Latin America’s Survival Spirit
Were fears about Argentina’s crisis bringing down its neighbors largely unfounded?
Despite the continued economic crisis in Argentina, fears that the country’s economic collapse would generate a wider regional crisis and spur a backlash against free markets have largely subsided.
Thus far, the Argentine crisis has been largely self-contained. And while complaints about persistent poverty and stubbornly high unemployment are widespread in other countries in the region, voters appear disinclined to elect leaders pledging a return to the statist remedies of the past.
Argentina might in fact be “Exhibit A” of the durability of Latin America’s free market reforms.
When Eduardo Duhalde took over in January following the resignation of President Fernando de la Rúa, he sounded much like the Peronists of old, promising to resist the IMF’s policy prescriptions and expressing reluctance to impose austerity measures.
It didn’t take long, however, for Mr. Duhalde to realize the same thing that just about every modern leader recognizes — that fiscal discipline is a precursor to economic revival. Duhalde is largely following a path pursued by other leaders in the region of all political stripes — liberal or conservative, democrat or autocrat. (The notable exception, Hugo Chavez, the populist president of Venezuela, is rapidly losing his luster as an alternative as public protests mount over his policies.)
The lessons of Argentina and of globalization have not been lost on other politicians in the region. Take Lula, the Brazilian left-wing labor leader and perennial presidential candidate. He is trying to hold on to his lead in public opinion polls by reassuring voters that he will be a responsible steward of the Brazilian economy if he wins this year’s election. He has made a point of reaching out to his country’s business leaders and has proposed an alliance between his Workers Party and the centrist Liberal Party.
Lula’s approach may frustrate ideological purists in his party. But he evidently understands that Brazilians — despite their economic struggles — are not inclined to endorse an abrupt shift in economic policy. Brazilian voters, like their counterparts elsewhere in the region, vividly recall the traumatic hyperinflation of the 1980s. They do not want to relive those times.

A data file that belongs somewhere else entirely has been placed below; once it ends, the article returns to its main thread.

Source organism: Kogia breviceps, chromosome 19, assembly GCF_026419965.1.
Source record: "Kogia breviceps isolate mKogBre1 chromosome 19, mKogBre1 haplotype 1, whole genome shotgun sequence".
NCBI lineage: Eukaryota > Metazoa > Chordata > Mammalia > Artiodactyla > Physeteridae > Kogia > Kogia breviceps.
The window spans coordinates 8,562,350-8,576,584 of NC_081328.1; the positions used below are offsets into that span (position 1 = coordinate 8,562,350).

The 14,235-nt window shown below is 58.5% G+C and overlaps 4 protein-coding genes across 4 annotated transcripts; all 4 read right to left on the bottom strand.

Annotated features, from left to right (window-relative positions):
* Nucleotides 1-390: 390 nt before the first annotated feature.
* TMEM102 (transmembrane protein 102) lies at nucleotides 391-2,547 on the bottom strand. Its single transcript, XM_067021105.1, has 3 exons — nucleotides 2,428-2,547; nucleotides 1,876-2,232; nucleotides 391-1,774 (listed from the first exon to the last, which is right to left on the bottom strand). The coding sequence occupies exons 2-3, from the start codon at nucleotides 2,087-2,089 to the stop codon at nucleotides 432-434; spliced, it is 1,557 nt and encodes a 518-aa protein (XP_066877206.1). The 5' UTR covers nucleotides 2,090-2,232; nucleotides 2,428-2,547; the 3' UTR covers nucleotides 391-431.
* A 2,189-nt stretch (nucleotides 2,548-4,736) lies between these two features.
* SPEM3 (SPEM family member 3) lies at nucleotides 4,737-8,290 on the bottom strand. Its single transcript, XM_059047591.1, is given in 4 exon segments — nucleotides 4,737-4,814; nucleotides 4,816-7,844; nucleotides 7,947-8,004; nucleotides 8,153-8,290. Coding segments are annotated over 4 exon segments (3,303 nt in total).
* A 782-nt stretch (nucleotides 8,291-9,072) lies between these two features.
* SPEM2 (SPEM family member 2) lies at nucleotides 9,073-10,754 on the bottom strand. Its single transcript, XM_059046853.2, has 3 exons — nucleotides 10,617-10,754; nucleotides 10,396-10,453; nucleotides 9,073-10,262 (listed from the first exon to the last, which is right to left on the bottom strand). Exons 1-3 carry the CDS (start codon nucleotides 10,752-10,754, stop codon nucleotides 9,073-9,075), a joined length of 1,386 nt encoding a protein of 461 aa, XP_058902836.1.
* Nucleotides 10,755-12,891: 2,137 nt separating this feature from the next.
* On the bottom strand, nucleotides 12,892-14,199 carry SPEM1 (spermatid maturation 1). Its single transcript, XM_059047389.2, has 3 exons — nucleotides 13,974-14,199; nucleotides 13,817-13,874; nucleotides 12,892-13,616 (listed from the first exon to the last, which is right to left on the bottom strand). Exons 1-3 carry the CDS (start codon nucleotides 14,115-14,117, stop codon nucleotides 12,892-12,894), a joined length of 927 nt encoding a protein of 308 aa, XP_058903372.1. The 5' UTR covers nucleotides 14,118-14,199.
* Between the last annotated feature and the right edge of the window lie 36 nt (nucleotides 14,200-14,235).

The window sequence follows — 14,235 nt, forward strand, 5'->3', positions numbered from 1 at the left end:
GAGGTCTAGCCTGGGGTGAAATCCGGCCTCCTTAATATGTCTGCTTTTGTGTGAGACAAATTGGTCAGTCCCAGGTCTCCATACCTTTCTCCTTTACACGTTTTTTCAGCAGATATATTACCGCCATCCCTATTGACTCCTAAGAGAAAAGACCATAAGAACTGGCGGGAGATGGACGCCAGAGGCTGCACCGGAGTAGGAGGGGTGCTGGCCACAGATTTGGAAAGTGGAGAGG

Recent public opinion surveys and focus groups in South America, conducted by Greenberg Quinlan Rosner Research, a polling firm based in Washington, D.C., underscore the public’s economic pragmatism.
First, voters recognize that restoring economic growth will take time and that there are no quick or easy solutions to the current crisis.
Even in Argentina, where the public is understandably desperate about the economy, people recognize there is little leaders can do to improve things dramatically in the short run. Last year, as Argentina was entering the fourth year of a recession, a majority of voters thought that even with the best policies, it would take at least a year to turn the economy around.
Voters in Bolivia, which is experiencing a downturn of its own, are also realistic about the prospects for a quick economic turnaround. Two-thirds of the voters believe it will take years to fix Bolivia’s economic crisis.
Second, the public tends to understand that job creation will result from a favorable business environment — rather than a government that primes the pump. A majority of the Brazilian public and slight pluralities in Argentina and Bolivia think the best way to create jobs is to provide incentives for companies to hire workers — rather than the old formula of having the government invest in public works.
Third, despite nationalistic appeals from some sectors in several countries, their citizens recognize that foreign forces are not to blame for their troubles. Bolivians and Brazilians overwhelming attribute their economic problems to domestic, rather than foreign, causes.
To the extent that Latin Americans blame their leaders for their economic problems, it is not for submission to the IMF, but for allegedly lining their pockets at the expense of the people.
Bolivians and Argentines overwhelmingly believe that corruption is the principal cause of their economic problems. Citizens believe that politicians have stolen millions that could have been invested in productive enterprises or services.
None of this is to say that Latin Americans are now sporting Adam Smith ties. The benefits of economic reforms have been uneven enough to raise serious and legitimate concerns. In Bolivia, for example, voters are divided over the viability of the current economic model.
Elections later this year in Brazil, Bolivia and also Ecuador will likely be portrayed as a referendum on the free-market policies promoted by the United States and embraced by many current Latin leaders. The real test, however, will come when the new governments take office. If history is any guide, pragmatism, and free markets, will prevail, no matter who takes office.